Learn / Embracing Recovery: Amanda Uphoff’s Journey to Healing and Hope

Embracing Recovery: Amanda Uphoff’s Journey to Healing and Hope

Grace Ogren
 June 11th, 2024|   Clinically Reviewed by 
Dr. Malasri Chaudhery-Malgeri, Ph.D.

Key Points

  • Amanda Uphoff, Recovery.com's Chief of Staff, shares her recovery journey.
  • Amanda is in recovery from alcohol use disorder and anorexia.
  • Listen to her story on our podcast!

We were delighted to speak with Amanda Uphoff, our Chief of Staff, in our recent Recovery.com Podcast episode. Amanda started with Recovery.com in 2022 as an Executive Administrator and has since excelled in the role of Chief of Staff. She owned and operated a yoga studio in Madison, WI and has made it her home. 

Amanda is a mother, a mentor, a certified yoga instructor, a certified recovery coach, and a woman in recovery from anorexia nervosa and alcohol use disorder. In our episode, we talk to Amanda about her recovery process, hurdles, and how she helps other women embrace recovery.

Listen to Amanda Uphoff’s podcast episode here.

Rosy Beginnings

Amanda grew up in Akron, Ohio as the oldest of 3 well-loved siblings. She entered into an unhealthy relationship with food in 8th grade, starting strict diets to lose weight. In college, social and interpersonal pressure bloomed her unhealthy relationship into an eating disorder. Amanda danced on her school’s dance team and received “really positive feedback” on her weight loss. Only when she went home for Christmas, saw a picture of herself, and was told she couldn’t return to college if she didn’t gain weight did Amanda realize the severity of her anorexia and the hold it had taken on her life. 

Love for her family and college dance group empowered Amanda to go to therapy, eat more to replenish weight and nutrients, and maintain her progress. 

Growing into Motherhood, Business Ownership, and Recovery—And Catching Thorns

Amanda had two children, crediting her pregnancies with healing her anorexia and how she felt about her body, saying, “It’s hard to hate something that does something so magical.” She soon opened her yoga studio, but Amanda quickly discovered she wasn’t fully suited to the small-business path. Disconnecting from work became a daily struggle, as did taking care of herself. Eventually catching just a few hours of sleep a night and wholly burnt out, Amanda again developed anorexia.

As that was happening, Amanda was introduced to wine and fell in love with how it “smoothed the edges, made everything feel just a bit better.” Drinking wine helped her fit in with the sophisticated small-business community in Madison. She gradually drank more and more, starting with a glass or two a night, and then a bottle a night by the time she was 35. Then she decided she wanted to stop.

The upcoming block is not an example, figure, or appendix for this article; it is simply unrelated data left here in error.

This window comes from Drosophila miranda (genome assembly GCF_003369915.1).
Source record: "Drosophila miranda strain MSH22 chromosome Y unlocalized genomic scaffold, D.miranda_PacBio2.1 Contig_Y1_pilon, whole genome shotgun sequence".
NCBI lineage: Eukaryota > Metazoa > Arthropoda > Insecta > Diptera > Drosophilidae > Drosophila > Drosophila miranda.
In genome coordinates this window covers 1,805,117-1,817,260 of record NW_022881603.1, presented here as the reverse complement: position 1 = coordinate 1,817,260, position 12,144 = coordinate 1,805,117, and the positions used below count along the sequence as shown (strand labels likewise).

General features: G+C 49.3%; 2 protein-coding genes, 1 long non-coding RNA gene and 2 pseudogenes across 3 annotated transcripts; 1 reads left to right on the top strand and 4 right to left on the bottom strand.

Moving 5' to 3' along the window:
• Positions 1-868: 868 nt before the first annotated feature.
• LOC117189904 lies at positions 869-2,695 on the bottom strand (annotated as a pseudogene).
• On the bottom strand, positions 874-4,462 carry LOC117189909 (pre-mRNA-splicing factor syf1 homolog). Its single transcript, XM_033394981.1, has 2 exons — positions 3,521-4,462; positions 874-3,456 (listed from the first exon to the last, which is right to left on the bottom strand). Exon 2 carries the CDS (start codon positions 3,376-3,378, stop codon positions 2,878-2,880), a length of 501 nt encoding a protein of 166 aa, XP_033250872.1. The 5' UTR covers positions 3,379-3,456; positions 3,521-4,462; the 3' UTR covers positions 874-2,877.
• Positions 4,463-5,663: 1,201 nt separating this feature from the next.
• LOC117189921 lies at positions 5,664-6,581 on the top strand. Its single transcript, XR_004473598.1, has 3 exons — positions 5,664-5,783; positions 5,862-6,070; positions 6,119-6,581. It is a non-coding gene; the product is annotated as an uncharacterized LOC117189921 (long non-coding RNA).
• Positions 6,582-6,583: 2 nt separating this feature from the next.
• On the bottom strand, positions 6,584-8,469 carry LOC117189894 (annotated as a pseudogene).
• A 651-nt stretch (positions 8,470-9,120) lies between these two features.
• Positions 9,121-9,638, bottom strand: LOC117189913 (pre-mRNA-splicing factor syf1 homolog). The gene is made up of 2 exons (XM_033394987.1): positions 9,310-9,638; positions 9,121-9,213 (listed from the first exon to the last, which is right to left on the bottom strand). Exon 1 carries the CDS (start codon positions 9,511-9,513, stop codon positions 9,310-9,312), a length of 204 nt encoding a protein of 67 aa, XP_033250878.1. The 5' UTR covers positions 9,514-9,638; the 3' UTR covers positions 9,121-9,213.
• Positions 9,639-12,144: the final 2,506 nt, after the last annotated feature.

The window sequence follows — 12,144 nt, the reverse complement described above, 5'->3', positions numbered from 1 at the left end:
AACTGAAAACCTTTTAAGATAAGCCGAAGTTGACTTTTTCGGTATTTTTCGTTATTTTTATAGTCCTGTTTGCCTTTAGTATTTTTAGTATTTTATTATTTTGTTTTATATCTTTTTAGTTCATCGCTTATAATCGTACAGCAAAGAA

Amanda figured her ability to stop something as crucial as eating would make quitting easy, but found she couldn’t stop—even though she wanted to for her own health, her children, and her marriage. 

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When New Beginnings Bloom

Amanda walked through a divorce, the terrifyingly real prospect of losing custody of her two kids, and the lost hope of one “magic bullet” that could fix everything. She attended a residential program for her anorexia and alcohol use disorder but felt disconnected from treatment, leaving without feeling “healed”. Two years later, she attended residential treatment again and met a spiritual advisor. This person, and the facility’s spiritual program, appealed to her love of yoga and spiritual practices. 

Amanda retained sobriety after the second program, with her last relapse in January, 2020. Lockdowns during the Covid pandemic allowed Amanda to repair her relationships with her kids, primarily with her oldest daughter. 

Embracing Rigorous Honesty And Aggressive Authenticity

Amanda’s journey continues as a mentor and spokeswoman for honesty and authenticity as tools for recovery and relapse prevention. Amanda’s lived experience with addiction and recovery fuels this advice:

 “Community is everything. I recommend finding one person who you can be rigorously honest with, who you can tell everything—that can just be one person and then it can grow.”

Amanda is now a certified recovery coach and uses her experiences and wisdom to mentor women and help them find their path to recovery. She enjoys watching her children grow into capable, compassionate young adults and spending time with her partner, Wes, who works as a peer support specialist and is in recovery himself. 
To hear more of Amanda’s story, listen to her episode on The Recovery.com Podcast.

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